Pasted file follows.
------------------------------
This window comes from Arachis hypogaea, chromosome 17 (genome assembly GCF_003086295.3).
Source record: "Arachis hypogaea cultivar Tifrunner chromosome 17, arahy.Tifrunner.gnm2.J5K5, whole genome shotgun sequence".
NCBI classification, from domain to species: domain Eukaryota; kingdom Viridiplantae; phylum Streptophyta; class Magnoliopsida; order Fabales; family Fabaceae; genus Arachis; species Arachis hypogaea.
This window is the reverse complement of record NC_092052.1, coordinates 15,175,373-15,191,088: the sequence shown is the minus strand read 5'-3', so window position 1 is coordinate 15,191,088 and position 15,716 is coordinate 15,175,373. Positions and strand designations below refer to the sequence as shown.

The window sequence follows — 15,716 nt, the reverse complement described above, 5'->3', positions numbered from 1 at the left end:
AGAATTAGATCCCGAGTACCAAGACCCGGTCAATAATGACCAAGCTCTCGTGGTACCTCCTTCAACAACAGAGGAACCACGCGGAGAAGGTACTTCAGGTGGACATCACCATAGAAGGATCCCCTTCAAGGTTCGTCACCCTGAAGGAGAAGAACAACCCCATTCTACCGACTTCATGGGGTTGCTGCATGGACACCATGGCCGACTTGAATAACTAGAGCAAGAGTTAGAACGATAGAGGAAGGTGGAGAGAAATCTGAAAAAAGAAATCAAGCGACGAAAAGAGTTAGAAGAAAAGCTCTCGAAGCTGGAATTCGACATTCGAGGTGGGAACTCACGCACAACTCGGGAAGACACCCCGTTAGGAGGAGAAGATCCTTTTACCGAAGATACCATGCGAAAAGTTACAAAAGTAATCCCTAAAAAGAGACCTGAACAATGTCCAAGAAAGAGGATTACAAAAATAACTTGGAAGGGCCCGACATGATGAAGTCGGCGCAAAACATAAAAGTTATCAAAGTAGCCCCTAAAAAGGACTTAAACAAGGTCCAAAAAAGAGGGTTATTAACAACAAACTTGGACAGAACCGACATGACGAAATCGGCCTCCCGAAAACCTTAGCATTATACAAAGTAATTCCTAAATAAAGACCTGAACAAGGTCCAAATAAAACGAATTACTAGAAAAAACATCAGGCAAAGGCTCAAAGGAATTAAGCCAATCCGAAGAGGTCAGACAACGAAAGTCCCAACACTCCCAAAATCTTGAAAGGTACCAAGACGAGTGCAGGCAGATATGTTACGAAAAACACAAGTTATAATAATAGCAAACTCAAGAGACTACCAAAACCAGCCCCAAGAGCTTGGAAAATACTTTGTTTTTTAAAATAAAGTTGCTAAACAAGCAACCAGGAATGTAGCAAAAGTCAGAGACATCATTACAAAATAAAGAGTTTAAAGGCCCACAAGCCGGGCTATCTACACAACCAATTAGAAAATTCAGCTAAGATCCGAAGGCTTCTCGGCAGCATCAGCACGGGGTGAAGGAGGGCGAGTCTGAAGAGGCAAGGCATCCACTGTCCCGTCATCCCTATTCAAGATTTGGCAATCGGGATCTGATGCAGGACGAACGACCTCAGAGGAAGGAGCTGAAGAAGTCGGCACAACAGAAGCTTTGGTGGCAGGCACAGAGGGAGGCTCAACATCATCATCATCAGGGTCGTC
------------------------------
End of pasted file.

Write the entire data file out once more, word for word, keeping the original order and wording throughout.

This window comes from Arachis hypogaea, chromosome 17 (genome assembly GCF_003086295.3).
Source record: "Arachis hypogaea cultivar Tifrunner chromosome 17, arahy.Tifrunner.gnm2.J5K5, whole genome shotgun sequence".
NCBI classification, from domain to species: domain Eukaryota; kingdom Viridiplantae; phylum Streptophyta; class Magnoliopsida; order Fabales; family Fabaceae; genus Arachis; species Arachis hypogaea.
This window is the reverse complement of record NC_092052.1, coordinates 15,175,373-15,191,088: the sequence shown is the minus strand read 5'-3', so window position 1 is coordinate 15,191,088 and position 15,716 is coordinate 15,175,373. Positions and strand designations below refer to the sequence as shown.

The window sequence follows — 15,716 nt, the reverse complement described above, 5'->3', positions numbered from 1 at the left end:
AGAATTAGATCCCGAGTACCAAGACCCGGTCAATAATGACCAAGCTCTCGTGGTACCTCCTTCAACAACAGAGGAACCACGCGGAGAAGGTACTTCAGGTGGACATCACCATAGAAGGATCCCCTTCAAGGTTCGTCACCCTGAAGGAGAAGAACAACCCCATTCTACCGACTTCATGGGGTTGCTGCATGGACACCATGGCCGACTTGAATAACTAGAGCAAGAGTTAGAACGATAGAGGAAGGTGGAGAGAAATCTGAAAAAAGAAATCAAGCGACGAAAAGAGTTAGAAGAAAAGCTCTCGAAGCTGGAATTCGACATTCGAGGTGGGAACTCACGCACAACTCGGGAAGACACCCCGTTAGGAGGAGAAGATCCTTTTACCGAAGATACCATGCGAAAAGTTACAAAAGTAATCCCTAAAAAGAGACCTGAACAATGTCCAAGAAAGAGGATTACAAAAATAACTTGGAAGGGCCCGACATGATGAAGTCGGCGCAAAACATAAAAGTTATCAAAGTAGCCCCTAAAAAGGACTTAAACAAGGTCCAAAAAAGAGGGTTATTAACAACAAACTTGGACAGAACCGACATGACGAAATCGGCCTCCCGAAAACCTTAGCATTATACAAAGTAATTCCTAAATAAAGACCTGAACAAGGTCCAAATAAAACGAATTACTAGAAAAAACATCAGGCAAAGGCTCAAAGGAATTAAGCCAATCCGAAGAGGTCAGACAACGAAAGTCCCAACACTCCCAAAATCTTGAAAGGTACCAAGACGAGTGCAGGCAGATATGTTACGAAAAACACAAGTTATAATAATAGCAAACTCAAGAGACTACCAAAACCAGCCCCAAGAGCTTGGAAAATACTTTGTTTTTTAAAATAAAGTTGCTAAACAAGCAACCAGGAATGTAGCAAAAGTCAGAGACATCATTACAAAATAAAGAGTTTAAAGGCCCACAAGCCGGGCTATCTACACAACCAATTAGAAAATTCAGCTAAGATCCGAAGGCTTCTCGGCAGCATCAGCACGGGGTGAAGGAGGGCGAGTCTGAAGAGGCAAGGCATCCACTGTCCCGTCATCCCTATTCAAGATTTGGCAATCGGGATCTGATGCAGGACGAACGACCTCAGAGGAAGGAGCTGAAGAAGTCGGCACAACAGAAGCTTTGGTGGCAGGCACAGAGGGAGGCTCAACATCATCATCATCAGGGTCGTC